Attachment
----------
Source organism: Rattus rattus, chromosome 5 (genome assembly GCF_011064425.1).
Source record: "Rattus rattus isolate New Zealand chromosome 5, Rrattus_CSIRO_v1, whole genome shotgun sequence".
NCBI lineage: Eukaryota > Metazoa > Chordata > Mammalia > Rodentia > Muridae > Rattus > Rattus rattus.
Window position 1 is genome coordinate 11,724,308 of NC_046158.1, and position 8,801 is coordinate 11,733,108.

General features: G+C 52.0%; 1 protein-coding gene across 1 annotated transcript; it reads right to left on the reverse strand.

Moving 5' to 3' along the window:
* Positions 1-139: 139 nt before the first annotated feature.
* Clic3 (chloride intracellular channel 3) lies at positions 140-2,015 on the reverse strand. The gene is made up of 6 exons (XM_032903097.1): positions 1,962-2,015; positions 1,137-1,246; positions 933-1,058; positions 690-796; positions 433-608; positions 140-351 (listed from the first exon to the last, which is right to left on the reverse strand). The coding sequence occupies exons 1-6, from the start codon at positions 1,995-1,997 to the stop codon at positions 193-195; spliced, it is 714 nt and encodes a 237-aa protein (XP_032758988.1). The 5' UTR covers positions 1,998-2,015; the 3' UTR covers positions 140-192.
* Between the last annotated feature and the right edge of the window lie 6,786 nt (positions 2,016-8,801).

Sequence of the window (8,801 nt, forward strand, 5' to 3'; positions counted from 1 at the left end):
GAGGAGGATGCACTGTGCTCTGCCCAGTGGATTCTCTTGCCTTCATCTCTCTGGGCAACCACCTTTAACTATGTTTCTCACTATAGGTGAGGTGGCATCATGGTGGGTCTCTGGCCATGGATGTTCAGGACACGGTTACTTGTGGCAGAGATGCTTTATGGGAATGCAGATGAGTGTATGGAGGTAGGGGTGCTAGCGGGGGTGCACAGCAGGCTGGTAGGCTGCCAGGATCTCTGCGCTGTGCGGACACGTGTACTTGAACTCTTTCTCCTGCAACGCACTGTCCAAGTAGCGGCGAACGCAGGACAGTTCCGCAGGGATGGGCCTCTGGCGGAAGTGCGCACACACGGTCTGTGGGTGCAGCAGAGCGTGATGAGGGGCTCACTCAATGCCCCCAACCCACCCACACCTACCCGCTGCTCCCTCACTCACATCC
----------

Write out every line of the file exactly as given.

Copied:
Source organism: Rattus rattus, chromosome 5 (genome assembly GCF_011064425.1).
Source record: "Rattus rattus isolate New Zealand chromosome 5, Rrattus_CSIRO_v1, whole genome shotgun sequence".
NCBI lineage: Eukaryota > Metazoa > Chordata > Mammalia > Rodentia > Muridae > Rattus > Rattus rattus.
Window position 1 is genome coordinate 11,724,308 of NC_046158.1, and position 8,801 is coordinate 11,733,108.

General features: G+C 52.0%; 1 protein-coding gene across 1 annotated transcript; it reads right to left on the reverse strand.

Moving 5' to 3' along the window:
* Positions 1-139: 139 nt before the first annotated feature.
* Clic3 (chloride intracellular channel 3) lies at positions 140-2,015 on the reverse strand. The gene is made up of 6 exons (XM_032903097.1): positions 1,962-2,015; positions 1,137-1,246; positions 933-1,058; positions 690-796; positions 433-608; positions 140-351 (listed from the first exon to the last, which is right to left on the reverse strand). The coding sequence occupies exons 1-6, from the start codon at positions 1,995-1,997 to the stop codon at positions 193-195; spliced, it is 714 nt and encodes a 237-aa protein (XP_032758988.1). The 5' UTR covers positions 1,998-2,015; the 3' UTR covers positions 140-192.
* Between the last annotated feature and the right edge of the window lie 6,786 nt (positions 2,016-8,801).

Sequence of the window (8,801 nt, forward strand, 5' to 3'; positions counted from 1 at the left end):
GAGGAGGATGCACTGTGCTCTGCCCAGTGGATTCTCTTGCCTTCATCTCTCTGGGCAACCACCTTTAACTATGTTTCTCACTATAGGTGAGGTGGCATCATGGTGGGTCTCTGGCCATGGATGTTCAGGACACGGTTACTTGTGGCAGAGATGCTTTATGGGAATGCAGATGAGTGTATGGAGGTAGGGGTGCTAGCGGGGGTGCACAGCAGGCTGGTAGGCTGCCAGGATCTCTGCGCTGTGCGGACACGTGTACTTGAACTCTTTCTCCTGCAACGCACTGTCCAAGTAGCGGCGAACGCAGGACAGTTCCGCAGGGATGGGCCTCTGGCGGAAGTGCGCACACACGGTCTGTGGGTGCAGCAGAGCGTGATGAGGGGCTCACTCAATGCCCCCAACCCACCCACACCTACCCGCTGCTCCCTCACTCACATCC